Open Adoption Can be Messy

Dawn Davenport


582274247_1464d3e915_nEven the most ardent supporters of open adoption sometime find it challenging to implement. This is true for both adoptive and birth families. In our eagerness to promote open adoption, we sometimes fail to mention that it can get messy. In my experience lots of family relationships are messy, but we usually have a roadmap for negotiating the more typical family relationships.

Often when adoptive parents face problems with their open adoption, they fear asking for help because some in the adoption world are quick to judge and because they don’t want to seem anti-openness. This leaves them feeling alone trying to figure out what is inherently a very very complicated relationship. I received the following question and with her permission am answering it here.

Our nearly 10 month old daughter’s birth parents both have special needs. We mostly have contact with her birth mom and grandmother. The birth mother lives with and is cared for by the birth grandmother. She is in her 30’s, but has the maturity level of approximately a 13-14 year old. She inherently has trouble recognizing boundaries, so throw open adoption into the mix and that’s a whole new ballgame.

Ours was an independent adoption with no agency involved. We were introduced through a coworker of mine, so because of that, things have been pretty wide open (last names, phone numbers, addresses, etc). They did receive pre placement counseling at an organization, which in hindsight I believe was greatly lacking. Her current counseling is amazing however.

It has only been 10 months, and she is in a wonderful birth parent support group and attends post placement counseling, but it’s obvious she does not understand what open adoption IS and is NOT. I know determining boundaries is a common issue, but in our case… whew. I don’t even know where to start! Haha! For instance, she has asked: to attend well baby visits to hold baby during shots; for us to give her copies of baby’s medical records and (future) school report cards; to spend every single holiday together, major or not (i.e. Christmas Day, etc.)… During visits she has quite literally shoved me out of the way to get to the baby to change her diaper, wipe her face, etc. because “I want to do it.” I would say she sees open adoption more like a divorce with visitation rights, where the child is still hers to parent in a sense. These are just a very small number of examples.  The birth grandmother is a bit enabling of her behavior.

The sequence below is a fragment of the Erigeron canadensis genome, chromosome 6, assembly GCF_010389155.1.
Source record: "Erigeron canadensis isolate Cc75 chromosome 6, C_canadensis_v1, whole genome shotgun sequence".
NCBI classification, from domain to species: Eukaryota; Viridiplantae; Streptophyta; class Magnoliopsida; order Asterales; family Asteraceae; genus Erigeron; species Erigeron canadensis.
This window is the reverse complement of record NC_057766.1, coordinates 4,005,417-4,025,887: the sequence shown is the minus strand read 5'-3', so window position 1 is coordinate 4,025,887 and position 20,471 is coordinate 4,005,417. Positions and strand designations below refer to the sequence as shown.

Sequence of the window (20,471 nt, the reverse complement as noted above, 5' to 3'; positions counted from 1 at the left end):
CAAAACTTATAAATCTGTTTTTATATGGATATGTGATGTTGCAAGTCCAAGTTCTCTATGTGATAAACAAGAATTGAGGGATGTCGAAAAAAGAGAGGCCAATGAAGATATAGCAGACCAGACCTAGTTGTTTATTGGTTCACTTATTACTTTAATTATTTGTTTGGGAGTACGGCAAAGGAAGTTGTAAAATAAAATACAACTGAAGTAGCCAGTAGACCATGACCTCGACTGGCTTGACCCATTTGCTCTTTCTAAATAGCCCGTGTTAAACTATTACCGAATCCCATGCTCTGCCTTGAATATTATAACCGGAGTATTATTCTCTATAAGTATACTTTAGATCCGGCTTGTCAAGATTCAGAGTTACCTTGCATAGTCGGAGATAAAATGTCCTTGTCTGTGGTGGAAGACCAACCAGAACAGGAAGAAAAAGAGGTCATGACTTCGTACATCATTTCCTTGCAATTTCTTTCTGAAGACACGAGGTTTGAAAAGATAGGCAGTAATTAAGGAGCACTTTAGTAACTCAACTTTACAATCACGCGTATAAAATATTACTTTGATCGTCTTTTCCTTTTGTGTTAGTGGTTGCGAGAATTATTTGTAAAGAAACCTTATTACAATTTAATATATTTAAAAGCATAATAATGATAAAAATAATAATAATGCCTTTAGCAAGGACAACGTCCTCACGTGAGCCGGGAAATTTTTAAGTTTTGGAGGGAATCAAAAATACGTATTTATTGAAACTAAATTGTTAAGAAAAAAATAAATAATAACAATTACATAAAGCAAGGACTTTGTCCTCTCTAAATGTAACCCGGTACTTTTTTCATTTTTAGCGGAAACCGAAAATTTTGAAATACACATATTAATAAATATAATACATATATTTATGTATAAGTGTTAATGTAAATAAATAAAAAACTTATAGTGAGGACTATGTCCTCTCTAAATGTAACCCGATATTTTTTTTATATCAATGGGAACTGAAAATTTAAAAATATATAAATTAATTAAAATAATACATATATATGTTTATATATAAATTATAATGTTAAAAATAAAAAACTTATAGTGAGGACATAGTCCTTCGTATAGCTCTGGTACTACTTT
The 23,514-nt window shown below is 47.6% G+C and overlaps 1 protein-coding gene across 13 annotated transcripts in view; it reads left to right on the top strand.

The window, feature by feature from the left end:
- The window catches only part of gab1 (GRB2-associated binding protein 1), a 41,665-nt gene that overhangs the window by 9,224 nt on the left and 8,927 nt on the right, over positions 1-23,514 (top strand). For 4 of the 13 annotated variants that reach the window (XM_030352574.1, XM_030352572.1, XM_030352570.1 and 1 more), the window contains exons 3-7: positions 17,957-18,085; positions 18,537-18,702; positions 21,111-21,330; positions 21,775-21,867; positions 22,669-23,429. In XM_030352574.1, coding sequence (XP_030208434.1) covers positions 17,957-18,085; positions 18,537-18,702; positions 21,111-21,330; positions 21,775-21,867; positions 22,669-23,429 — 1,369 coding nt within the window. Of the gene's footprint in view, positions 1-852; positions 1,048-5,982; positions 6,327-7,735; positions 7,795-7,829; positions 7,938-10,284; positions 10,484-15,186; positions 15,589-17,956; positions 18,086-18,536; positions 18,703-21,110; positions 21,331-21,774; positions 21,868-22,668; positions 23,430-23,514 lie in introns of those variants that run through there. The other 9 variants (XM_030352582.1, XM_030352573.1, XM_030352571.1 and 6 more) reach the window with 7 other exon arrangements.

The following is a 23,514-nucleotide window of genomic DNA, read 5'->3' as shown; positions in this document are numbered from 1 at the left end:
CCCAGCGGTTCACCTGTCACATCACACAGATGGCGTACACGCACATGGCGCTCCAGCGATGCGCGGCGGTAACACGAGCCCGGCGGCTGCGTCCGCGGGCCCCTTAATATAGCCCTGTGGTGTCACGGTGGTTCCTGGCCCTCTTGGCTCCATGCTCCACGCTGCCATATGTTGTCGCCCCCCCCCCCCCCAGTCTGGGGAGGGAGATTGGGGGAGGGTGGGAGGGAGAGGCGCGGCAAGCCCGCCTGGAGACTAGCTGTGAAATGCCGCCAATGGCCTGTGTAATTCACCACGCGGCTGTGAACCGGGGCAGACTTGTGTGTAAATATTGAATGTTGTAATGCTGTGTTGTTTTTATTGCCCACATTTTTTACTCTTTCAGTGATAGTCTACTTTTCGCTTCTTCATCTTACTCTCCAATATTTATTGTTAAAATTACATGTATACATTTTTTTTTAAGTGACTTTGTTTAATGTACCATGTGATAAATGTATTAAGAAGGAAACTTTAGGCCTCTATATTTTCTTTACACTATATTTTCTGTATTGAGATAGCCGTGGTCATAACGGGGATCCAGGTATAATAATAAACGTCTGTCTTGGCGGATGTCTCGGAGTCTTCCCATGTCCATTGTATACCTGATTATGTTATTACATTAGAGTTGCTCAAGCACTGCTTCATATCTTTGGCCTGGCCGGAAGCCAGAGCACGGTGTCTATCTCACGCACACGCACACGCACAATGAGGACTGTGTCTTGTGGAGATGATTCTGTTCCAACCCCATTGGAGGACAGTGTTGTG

I’m hesitant to post too much information in any group, because I’ve seen how hateful comments can become, particularly surrounding the topic of openness. On the other hand, we are growing weary here and REALLY trying to discern how to handle things in the best interest of our daughter. We love her birth family, they are wonderful people, and they live just 30 minutes away. We agreed to meet monthly the first year (which, in hindsight, has become too much) but my husband and I would like to begin meeting a little less frequently. I can’t express this enough – we LOVE her birth family, we are very pro-openness, we desperately want what’s best for our daughter and we want to always honor and respect her birth family.

Reaching Out Takes Guts

First, thanks for reaching out to Creating a Family for help. I realize and appreciate the trust that it took to share. Second, you are absolutely not alone in navigating what is often a tricky emotional landscape. The special needs of your daughter’s first parents further complicates the situation for you, as well as for the birth parents and birth grandmother, and ultimately for your daughter. Just knowing that it is complicated and that you aren’t alone may be helpful.

It sounds like the birth mother and birth grandmother may not have fully understood open adoption before placement, but given the birth mother’s cognitive impairment, I’m not sure the she would have fully understood regardless of counseling. I’m so happy that even though an agency was not involved you made sure she got pre-adoption counseling and is getting post adoption support and counseling now.

My #1 Rule for Open Adoption Relationships

When faced with bumps in an open adoption relationship, I’ve often counseled people to apply what I call The Slightly Annoying Grandma Rule. I’ve blogged about it extensively, but basically you ask yourself how you would handle the exact situation if it involved your much loved, but slightly pushy grandmother. Chances are good that you would go out of your way to continue the relationship, but would add some boundaries, knowing full well that these boundaries will need to be slightly looser than you would ideally want, but slightly tighter than grandma wants.

Get Thee to a Counselor